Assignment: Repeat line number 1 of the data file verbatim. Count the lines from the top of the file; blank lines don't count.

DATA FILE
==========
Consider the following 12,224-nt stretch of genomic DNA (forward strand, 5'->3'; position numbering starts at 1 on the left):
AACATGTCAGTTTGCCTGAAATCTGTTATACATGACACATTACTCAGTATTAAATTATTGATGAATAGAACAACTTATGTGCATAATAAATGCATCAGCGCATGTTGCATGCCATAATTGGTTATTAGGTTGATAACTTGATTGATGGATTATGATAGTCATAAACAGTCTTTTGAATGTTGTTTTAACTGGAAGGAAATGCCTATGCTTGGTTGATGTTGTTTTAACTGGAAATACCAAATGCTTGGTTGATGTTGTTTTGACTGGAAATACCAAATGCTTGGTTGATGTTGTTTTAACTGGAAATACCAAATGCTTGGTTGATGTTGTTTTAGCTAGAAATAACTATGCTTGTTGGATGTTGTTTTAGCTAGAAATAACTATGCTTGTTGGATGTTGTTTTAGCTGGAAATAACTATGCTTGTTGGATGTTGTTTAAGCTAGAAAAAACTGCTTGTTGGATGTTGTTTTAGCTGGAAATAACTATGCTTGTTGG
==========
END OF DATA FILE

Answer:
Consider the following 12,224-nt stretch of genomic DNA (forward strand, 5'->3'; position numbering starts at 1 on the left):